- Menno Simons

I submitted the following questions to our three local candidates running for state offices in early September:

1. Do you support a more active oversight role by the local Community Criminal Justice Board as recommended by the Moseley Architect's Community Corrections Plan in its December, 2014 report? 

2. Are you in favor of the CCJB carefully considering the recommendations made for reducing incarceration that are in the above Community Corrections Plan as adopted by City Council, the Board of Supervisors and the CCJB in December, 2014?

3. Do you support ongoing funding for re-entry and rehabilitation programs like the Harrisonburg Diversion Center, and Gemeinschaft Home (Rockingham County)?

4. Do you support automatic bail bond for offenders who are gainfully employed (and/or a full time student) except in extreme cases of their being an immediate threat to community safety?

5. Would you support legislation banning the use of the restraint chair and the isolated padded cell for mentally ill and suicidally depressed inmates in our jails?

6. Do you support recent proposals to restore voting rights to rehabilitated offenders?

7. Do you support greater utilization of Virginia’s Geriatric Parole Statute (Code § 53.1-40.01) as a way of reducing the growing cost of health care for aging inmates who no longer pose any danger to society?

8. Do you favor reinstating some form of parole in Virginia and offering reduced time for inmates who utilize every opportunity to rehabilitate themselves in prison and prepare for effective reentry?

Here are their responses, in the order received:
April Moore, 26th District Senate candidate

Ms. Moore responded right away but asked for time to prepare a position statement, which she later provided, as follows:

by April Moore

Much has been written about American Exceptionalism---beginning with the Founding Fathers’ belief that our new nation would serve as a “Shining City on the Hill” for other peoples to admire and emulate.  There are many ways in which we have, indeed, been a role model for the world.  Sadly, there is an area where we should offer a positive example, but, instead, we are “exceptional” in a way we should not want to be----our criminal justice system. 
The United States imprisons a larger percentage of our population than any country in the world. While we have only 4.4% of the world’s population, we incarcerate nearly 25% of all the world’s prisoners. “Mass incarceration on a scale almost unexampled in human history is a fundamental fact of our country today.”  (Adam Gopnik). 
Everywhere along the path from arrest to imprisonment to release, we have broken our promise as a just and equitable society with disastrous consequences for the lives of millions of people. 
          We have promised that all people will be treated equally, but racial and economic discrimination in our criminal justice system is well documented.
          We have promised a “jury of our peers,” however, very few of those arrested ever see a jury, especially if they have no money.
         We have promised a lawyer for everyone charged with a crime.  Those with little or no money are promised a public defender. But these attorneys are often inexperienced and overworked.  They frequently do not see the defendant prior to appearing in court and even less often have time to do the research the case requires or even give serious thought to the charges being filed against their client.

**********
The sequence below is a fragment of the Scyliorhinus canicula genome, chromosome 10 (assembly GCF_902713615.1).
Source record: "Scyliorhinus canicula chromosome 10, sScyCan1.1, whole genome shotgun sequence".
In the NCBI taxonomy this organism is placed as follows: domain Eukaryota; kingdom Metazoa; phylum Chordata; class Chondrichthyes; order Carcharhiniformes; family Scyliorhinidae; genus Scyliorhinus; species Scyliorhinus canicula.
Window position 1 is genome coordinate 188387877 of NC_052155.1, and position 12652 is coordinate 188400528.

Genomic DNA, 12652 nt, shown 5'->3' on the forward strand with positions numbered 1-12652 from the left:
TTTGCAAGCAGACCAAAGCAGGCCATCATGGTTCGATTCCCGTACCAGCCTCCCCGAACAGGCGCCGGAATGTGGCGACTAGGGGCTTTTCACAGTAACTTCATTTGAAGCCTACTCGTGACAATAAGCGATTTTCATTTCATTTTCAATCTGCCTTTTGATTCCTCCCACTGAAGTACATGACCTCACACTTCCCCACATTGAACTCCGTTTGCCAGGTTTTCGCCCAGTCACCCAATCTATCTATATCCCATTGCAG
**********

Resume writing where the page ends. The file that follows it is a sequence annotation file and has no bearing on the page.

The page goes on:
Confident in our promise, we believe that only guilty and violent people are behind bars.  According to the Justice Policy Institute, of those in jail, 62% are there awaiting resolution of charges against them and most would be released if they could afford bail.  Half of all people in state prisons are there for nonviolent offenses and 20% for drug offenses.
        Regarding those in prison, there is no way of knowing how many are actually innocent of the crimes for which they are charged.  This is true because our notorious plea bargaining system typically coerces the accused into pleading guilty to whatever crime the prosecuting attorney and public defender decide is appropriate.   In federal courts, as high as 97% of cases are resolved through plea bargaining. The judge typically does little more than rubber stamp the agreement.
        We have promised that, while in prison, everyone will be treated humanely.  However, conditions in our prisons, particularly the frequent and long-term use of solitary confinement, have been labeled by Human Rights Watch as constituting a violation of human rights.

        As a just society, we have promised that, after release from prison, ex-offenders are free to become productive members of society.  After release from prison, however, many factors, including employment obstacles, debt incurred while in prison with unpaid child support, and driver’s license prohibitions contribute to a recidivism rate of nearly 70%.  
A strong movement has begun nationwide, and here in District 26, to begin the essential work of criminal justice reform---to keep our promises.

Legislators can play an important role in supporting this movement statewide.  If I am elected State Senator, I will establish an advisory committee to work with me in crafting legislation that will support the critical criminal justice reform work that has begun here in District 26 and encourage a similar statewide effort.  In particular, I will work with local and state groups in addressing the need to reinstate parole as an important opportunity for those in prison to gain early release for good behavior, reduce the costs of their continued incarceration and make a positive contribution to society. 
Delegate Wilt responded as follows: 

Thank you for your interest in my positions on issues related to the criminal justice system and incarceration.
As I have indicated to other groups that have solicited my positions on various subjects via surveys and questionnaires, I generally reserve final judgement on specific legislative proposals until I have a chance to review the actual language of a bill.